With this discovery, biodiversity hotspots continue to demonstrate their importance because the extinction of these species due to the continued destruction of the natural ecosystems in these regions will disrupt and deplete genetic lineages which have taken millions of years to evolve. Approximately 55 percent of the worlds primates and 22 percent of carnivores are found only within biodiversity hotspots and yet they represent seventy percent of the evolutionary history for the entire species. The combined evolutionary ages of these animals amount to 343 million more years of evolutionary history than a similar random sample taken from other portions of the earth.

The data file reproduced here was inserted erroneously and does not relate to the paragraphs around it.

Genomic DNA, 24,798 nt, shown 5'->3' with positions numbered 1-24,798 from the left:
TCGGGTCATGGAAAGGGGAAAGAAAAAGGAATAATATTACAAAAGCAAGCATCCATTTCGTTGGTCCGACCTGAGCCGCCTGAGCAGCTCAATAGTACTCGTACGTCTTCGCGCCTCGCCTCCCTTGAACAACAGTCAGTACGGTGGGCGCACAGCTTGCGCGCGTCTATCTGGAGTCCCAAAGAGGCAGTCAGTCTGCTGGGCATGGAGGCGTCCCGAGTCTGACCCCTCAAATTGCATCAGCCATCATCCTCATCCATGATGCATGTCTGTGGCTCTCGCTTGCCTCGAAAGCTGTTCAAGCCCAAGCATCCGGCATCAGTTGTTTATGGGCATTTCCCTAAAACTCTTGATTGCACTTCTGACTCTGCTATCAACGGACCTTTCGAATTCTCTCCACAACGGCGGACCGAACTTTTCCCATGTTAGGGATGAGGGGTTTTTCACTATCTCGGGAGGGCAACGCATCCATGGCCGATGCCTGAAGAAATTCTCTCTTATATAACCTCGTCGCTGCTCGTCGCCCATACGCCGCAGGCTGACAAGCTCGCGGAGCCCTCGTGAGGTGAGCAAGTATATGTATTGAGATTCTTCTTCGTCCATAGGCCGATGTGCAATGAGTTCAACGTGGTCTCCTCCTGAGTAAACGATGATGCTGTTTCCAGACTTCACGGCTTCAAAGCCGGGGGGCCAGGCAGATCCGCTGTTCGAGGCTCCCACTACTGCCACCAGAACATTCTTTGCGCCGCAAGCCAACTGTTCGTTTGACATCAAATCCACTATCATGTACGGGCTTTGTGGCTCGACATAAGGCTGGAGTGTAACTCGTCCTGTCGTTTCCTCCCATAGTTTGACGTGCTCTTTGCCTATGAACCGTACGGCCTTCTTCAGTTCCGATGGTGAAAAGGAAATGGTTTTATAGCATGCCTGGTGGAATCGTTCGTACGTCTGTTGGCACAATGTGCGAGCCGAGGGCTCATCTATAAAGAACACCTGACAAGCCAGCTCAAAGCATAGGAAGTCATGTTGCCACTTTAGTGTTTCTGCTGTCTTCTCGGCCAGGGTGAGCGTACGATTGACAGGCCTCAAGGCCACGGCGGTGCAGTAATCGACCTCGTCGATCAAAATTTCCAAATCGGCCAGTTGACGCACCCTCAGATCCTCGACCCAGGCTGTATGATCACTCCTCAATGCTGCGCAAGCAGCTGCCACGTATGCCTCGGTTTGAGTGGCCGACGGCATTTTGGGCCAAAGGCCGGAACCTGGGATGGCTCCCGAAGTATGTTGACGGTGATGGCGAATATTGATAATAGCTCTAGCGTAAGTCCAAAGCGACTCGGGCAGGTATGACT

If one of these species in a biodiversity hotspot goes extinct we not only lose that particular animal, but we also lose its contribution to the evolution and ultimately the survival of that species as a whole. said John L. Gittleman, University of Virginia evolutionary biologist and co-author. You only see the incredible diversity of life that currently exists because previous species were able to develop and evolve over time.
As species disappear, the genetic base for the future evolution of new primates and carnivores also begins to shrink. Scientists liken this danger to the extinction of the dinosaurs. The importance of preser
Contact: Jason W. Anderson